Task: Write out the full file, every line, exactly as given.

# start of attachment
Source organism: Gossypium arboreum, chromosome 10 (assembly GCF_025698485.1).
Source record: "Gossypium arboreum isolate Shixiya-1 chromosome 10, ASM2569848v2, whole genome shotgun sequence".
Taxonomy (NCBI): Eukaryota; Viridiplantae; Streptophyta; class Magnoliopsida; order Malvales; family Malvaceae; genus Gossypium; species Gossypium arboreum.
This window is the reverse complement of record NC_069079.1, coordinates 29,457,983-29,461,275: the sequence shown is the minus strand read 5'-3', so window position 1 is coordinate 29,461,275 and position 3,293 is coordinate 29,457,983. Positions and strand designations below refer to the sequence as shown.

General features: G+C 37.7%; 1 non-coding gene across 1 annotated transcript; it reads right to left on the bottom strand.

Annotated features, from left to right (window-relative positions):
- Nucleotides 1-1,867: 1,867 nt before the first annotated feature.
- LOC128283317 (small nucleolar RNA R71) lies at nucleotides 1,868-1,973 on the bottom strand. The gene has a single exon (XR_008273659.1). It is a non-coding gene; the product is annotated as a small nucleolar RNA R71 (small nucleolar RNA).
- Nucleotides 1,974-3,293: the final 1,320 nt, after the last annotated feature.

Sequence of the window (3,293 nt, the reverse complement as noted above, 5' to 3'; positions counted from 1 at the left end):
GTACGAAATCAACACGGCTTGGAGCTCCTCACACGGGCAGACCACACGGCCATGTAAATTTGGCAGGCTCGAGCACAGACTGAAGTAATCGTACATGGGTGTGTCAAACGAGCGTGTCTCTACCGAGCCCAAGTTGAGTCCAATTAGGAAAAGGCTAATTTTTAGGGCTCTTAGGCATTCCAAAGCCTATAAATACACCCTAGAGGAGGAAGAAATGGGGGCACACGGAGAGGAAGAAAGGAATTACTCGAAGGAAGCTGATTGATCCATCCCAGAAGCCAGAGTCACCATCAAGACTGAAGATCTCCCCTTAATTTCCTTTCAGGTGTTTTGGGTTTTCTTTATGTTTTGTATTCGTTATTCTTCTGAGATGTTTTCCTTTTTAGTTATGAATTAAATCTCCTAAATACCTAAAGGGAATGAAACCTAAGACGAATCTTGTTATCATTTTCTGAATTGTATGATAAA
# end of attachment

Source organism: Gossypium arboreum, chromosome 10 (assembly GCF_025698485.1).
Source record: "Gossypium arboreum isolate Shixiya-1 chromosome 10, ASM2569848v2, whole genome shotgun sequence".
Taxonomy (NCBI): Eukaryota; Viridiplantae; Streptophyta; class Magnoliopsida; order Malvales; family Malvaceae; genus Gossypium; species Gossypium arboreum.
This window is the reverse complement of record NC_069079.1, coordinates 29,457,983-29,461,275: the sequence shown is the minus strand read 5'-3', so window position 1 is coordinate 29,461,275 and position 3,293 is coordinate 29,457,983. Positions and strand designations below refer to the sequence as shown.

General features: G+C 37.7%; 1 non-coding gene across 1 annotated transcript; it reads right to left on the bottom strand.

Annotated features, from left to right (window-relative positions):
- Nucleotides 1-1,867: 1,867 nt before the first annotated feature.
- LOC128283317 (small nucleolar RNA R71) lies at nucleotides 1,868-1,973 on the bottom strand. The gene has a single exon (XR_008273659.1). It is a non-coding gene; the product is annotated as a small nucleolar RNA R71 (small nucleolar RNA).
- Nucleotides 1,974-3,293: the final 1,320 nt, after the last annotated feature.

Sequence of the window (3,293 nt, the reverse complement as noted above, 5' to 3'; positions counted from 1 at the left end):
GTACGAAATCAACACGGCTTGGAGCTCCTCACACGGGCAGACCACACGGCCATGTAAATTTGGCAGGCTCGAGCACAGACTGAAGTAATCGTACATGGGTGTGTCAAACGAGCGTGTCTCTACCGAGCCCAAGTTGAGTCCAATTAGGAAAAGGCTAATTTTTAGGGCTCTTAGGCATTCCAAAGCCTATAAATACACCCTAGAGGAGGAAGAAATGGGGGCACACGGAGAGGAAGAAAGGAATTACTCGAAGGAAGCTGATTGATCCATCCCAGAAGCCAGAGTCACCATCAAGACTGAAGATCTCCCCTTAATTTCCTTTCAGGTGTTTTGGGTTTTCTTTATGTTTTGTATTCGTTATTCTTCTGAGATGTTTTCCTTTTTAGTTATGAATTAAATCTCCTAAATACCTAAAGGGAATGAAACCTAAGACGAATCTTGTTATCATTTTCTGAATTGTATGATAAA